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A new asthma drug has been welcomed as a ‘gamechanger’ that could revolutionise the treatment of people with moderate to severe asthma, The Guardian reports.
The development of the drug, called Fevipiprant, opens up the possibility that the 250,000 people with this more severe form of the disease could now take a pill twice a day instead of relying on inhalers or using steroids.
The clinical trial of Fevipiprant was conducted by experts at Leicester University. They found that it led to a big drop in the symptoms of asthma, improved sufferers’ lung function, reduced inflammation of the lungs and helped to repair the lining of patients’ airways.
Chris Brightling, the senior research fellow and clinical professor in respiratory medicine at Leicester University who led the research study said, “This new drug could be a gamechanger for future treatment of asthma. I’m really excited by this because this is the first treatment that I’m aware of that has been able to show effects across the board.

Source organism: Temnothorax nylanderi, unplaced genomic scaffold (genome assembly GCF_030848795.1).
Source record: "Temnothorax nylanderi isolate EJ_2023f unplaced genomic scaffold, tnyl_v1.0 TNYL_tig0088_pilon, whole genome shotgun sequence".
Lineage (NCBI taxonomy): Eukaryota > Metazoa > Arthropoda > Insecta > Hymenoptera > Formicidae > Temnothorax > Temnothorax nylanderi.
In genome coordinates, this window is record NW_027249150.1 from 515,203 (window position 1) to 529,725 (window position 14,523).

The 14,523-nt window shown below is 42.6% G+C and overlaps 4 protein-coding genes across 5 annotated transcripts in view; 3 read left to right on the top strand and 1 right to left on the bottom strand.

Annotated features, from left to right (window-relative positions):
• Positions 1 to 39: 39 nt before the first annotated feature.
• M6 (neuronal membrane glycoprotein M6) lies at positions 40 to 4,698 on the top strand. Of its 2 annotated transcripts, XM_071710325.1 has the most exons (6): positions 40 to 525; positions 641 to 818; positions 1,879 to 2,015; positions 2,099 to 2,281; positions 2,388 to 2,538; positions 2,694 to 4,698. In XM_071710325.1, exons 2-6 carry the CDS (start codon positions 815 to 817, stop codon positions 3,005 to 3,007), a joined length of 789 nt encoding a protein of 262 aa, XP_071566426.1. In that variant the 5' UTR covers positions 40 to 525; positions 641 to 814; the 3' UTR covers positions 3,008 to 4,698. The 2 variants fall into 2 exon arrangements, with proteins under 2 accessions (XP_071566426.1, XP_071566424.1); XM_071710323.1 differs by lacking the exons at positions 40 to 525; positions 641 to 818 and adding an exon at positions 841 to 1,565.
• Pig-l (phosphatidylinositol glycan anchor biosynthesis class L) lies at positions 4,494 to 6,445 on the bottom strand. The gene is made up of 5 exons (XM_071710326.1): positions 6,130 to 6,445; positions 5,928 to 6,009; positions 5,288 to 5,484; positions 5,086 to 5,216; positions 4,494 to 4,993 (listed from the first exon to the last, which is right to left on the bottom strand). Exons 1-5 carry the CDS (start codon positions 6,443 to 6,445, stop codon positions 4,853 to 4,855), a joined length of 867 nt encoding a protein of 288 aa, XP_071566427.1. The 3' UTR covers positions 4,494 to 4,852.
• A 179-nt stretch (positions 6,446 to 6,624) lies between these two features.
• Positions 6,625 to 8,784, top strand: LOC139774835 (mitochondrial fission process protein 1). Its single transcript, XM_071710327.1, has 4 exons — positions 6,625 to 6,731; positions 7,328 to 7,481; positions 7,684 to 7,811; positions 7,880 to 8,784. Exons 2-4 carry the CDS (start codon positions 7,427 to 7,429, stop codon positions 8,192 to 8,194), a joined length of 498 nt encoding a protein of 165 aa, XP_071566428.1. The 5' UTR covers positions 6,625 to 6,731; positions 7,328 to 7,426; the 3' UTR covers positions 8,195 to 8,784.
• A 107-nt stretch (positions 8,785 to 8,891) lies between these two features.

“I’m excited by how effective it’s likely to be and also about its potential to reduce the need for patients to take oral steroids. Those people would be able to stop taking those drugs, which would make a huge difference to them.”
Asthma UK hailed Fevipiprant as a “massive promise.” Dr Samantha Walker, Asthma UK’s director of research and policy said, “This research shows massive promise and should be greeted with cautious optimism. More research is needed and we’re a long way off seeing a pill for asthma being made available over the pharmacy counter, but it’s an exciting development and one which, in the long term, could offer a real alternative to current treatments.”
There are currently 5.4 million diagnosed asthmatics in the UK, costing the NHS around £1bn a year to treat it.
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